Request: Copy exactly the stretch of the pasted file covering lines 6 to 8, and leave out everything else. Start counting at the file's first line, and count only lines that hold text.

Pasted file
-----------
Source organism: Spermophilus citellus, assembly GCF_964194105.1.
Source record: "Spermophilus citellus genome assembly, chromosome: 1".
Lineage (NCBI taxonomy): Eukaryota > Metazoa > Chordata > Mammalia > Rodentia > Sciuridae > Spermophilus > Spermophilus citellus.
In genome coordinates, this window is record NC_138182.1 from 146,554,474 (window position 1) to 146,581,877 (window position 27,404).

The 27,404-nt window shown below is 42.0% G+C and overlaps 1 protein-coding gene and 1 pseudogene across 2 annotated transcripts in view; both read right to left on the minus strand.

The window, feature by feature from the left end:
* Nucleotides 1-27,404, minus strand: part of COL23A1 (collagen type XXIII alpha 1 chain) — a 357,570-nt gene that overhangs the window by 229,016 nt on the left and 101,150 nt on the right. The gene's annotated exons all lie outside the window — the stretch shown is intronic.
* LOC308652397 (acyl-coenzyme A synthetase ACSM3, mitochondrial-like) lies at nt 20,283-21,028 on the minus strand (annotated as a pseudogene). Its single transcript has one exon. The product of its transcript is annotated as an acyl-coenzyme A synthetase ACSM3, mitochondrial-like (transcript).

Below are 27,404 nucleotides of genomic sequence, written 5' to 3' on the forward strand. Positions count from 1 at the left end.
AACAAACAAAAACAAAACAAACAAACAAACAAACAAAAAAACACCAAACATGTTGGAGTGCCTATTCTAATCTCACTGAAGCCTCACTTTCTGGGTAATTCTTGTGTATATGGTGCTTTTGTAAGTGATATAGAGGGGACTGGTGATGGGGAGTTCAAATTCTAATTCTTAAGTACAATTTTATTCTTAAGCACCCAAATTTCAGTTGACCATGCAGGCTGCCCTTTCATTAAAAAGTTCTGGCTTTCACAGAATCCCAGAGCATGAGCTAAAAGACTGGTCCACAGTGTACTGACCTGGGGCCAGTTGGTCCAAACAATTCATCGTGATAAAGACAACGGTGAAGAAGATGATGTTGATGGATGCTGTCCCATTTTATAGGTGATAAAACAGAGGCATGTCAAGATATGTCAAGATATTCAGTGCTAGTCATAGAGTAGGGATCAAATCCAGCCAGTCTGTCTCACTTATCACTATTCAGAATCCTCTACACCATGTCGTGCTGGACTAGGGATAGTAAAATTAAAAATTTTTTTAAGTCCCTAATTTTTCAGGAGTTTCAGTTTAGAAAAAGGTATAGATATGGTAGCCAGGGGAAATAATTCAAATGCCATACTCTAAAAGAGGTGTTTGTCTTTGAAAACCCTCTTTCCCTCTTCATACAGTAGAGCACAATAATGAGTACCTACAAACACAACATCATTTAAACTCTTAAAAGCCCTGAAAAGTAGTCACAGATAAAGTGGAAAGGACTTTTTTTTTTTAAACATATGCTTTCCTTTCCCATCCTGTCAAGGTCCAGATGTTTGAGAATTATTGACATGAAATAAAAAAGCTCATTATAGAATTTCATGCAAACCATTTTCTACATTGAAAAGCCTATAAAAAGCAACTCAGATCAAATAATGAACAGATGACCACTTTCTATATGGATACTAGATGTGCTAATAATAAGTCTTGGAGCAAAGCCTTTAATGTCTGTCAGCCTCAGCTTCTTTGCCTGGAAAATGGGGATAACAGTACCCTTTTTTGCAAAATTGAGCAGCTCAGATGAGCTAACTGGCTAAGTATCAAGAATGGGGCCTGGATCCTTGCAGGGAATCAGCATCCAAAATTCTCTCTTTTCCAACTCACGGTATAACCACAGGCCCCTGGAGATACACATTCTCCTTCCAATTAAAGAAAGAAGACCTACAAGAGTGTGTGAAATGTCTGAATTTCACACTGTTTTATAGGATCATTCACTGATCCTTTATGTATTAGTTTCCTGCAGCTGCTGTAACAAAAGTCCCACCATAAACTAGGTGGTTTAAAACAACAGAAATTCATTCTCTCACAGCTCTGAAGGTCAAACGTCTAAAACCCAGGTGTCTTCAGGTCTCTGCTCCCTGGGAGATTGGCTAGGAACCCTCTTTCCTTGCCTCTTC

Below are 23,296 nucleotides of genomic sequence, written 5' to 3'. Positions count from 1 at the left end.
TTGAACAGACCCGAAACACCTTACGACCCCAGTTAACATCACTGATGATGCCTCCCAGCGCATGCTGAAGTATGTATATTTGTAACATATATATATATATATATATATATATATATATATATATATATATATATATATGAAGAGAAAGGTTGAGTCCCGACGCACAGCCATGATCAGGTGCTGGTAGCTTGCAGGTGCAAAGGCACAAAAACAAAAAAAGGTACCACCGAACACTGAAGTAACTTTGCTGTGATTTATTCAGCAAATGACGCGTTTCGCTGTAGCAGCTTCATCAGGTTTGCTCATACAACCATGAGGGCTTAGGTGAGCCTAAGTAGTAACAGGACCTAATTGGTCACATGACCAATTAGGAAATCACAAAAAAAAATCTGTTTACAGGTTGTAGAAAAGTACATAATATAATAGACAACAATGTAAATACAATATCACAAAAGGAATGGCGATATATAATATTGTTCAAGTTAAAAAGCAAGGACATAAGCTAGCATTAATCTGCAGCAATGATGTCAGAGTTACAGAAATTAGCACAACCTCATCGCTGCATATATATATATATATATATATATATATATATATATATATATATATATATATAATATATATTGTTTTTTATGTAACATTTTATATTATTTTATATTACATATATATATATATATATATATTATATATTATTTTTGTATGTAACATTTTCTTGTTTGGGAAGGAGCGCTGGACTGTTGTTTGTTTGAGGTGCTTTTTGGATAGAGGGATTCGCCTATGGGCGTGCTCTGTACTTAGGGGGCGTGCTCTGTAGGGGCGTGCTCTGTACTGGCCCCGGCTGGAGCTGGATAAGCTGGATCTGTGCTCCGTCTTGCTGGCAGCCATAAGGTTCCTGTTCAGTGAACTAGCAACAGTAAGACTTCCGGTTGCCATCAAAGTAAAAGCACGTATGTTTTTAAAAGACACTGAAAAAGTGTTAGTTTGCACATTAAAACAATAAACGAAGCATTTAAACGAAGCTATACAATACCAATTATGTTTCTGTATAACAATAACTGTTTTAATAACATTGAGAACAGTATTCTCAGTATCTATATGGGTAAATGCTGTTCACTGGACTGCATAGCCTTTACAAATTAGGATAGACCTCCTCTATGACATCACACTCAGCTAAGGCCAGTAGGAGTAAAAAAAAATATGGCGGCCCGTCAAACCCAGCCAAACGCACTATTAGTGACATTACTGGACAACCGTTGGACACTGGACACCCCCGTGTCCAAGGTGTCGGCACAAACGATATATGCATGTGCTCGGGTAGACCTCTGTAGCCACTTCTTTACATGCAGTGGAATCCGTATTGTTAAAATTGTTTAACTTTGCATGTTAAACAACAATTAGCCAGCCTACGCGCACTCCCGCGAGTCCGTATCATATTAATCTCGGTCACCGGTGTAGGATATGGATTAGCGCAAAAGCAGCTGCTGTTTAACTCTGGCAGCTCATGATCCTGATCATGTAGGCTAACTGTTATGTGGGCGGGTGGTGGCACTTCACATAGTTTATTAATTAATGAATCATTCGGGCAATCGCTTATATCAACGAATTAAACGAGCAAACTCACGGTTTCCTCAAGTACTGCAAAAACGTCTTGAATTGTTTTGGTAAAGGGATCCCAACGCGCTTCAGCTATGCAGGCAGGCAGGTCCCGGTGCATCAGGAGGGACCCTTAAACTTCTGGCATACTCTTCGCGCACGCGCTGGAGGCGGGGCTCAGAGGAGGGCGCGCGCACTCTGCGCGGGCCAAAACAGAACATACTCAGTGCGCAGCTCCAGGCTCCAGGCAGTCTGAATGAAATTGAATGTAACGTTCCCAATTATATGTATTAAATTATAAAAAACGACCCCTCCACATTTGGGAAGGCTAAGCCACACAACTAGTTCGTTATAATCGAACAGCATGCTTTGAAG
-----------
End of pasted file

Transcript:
The window, feature by feature from the left end:
* Nucleotides 1-27,404, minus strand: part of COL23A1 (collagen type XXIII alpha 1 chain) — a 357,570-nt gene that overhangs the window by 229,016 nt on the left and 101,150 nt on the right. The gene's annotated exons all lie outside the window — the stretch shown is intronic.
* LOC308652397 (acyl-coenzyme A synthetase ACSM3, mitochondrial-like) lies at nt 20,283-21,028 on the minus strand (annotated as a pseudogene). Its single transcript has one exon. The product of its transcript is annotated as an acyl-coenzyme A synthetase ACSM3, mitochondrial-like (transcript).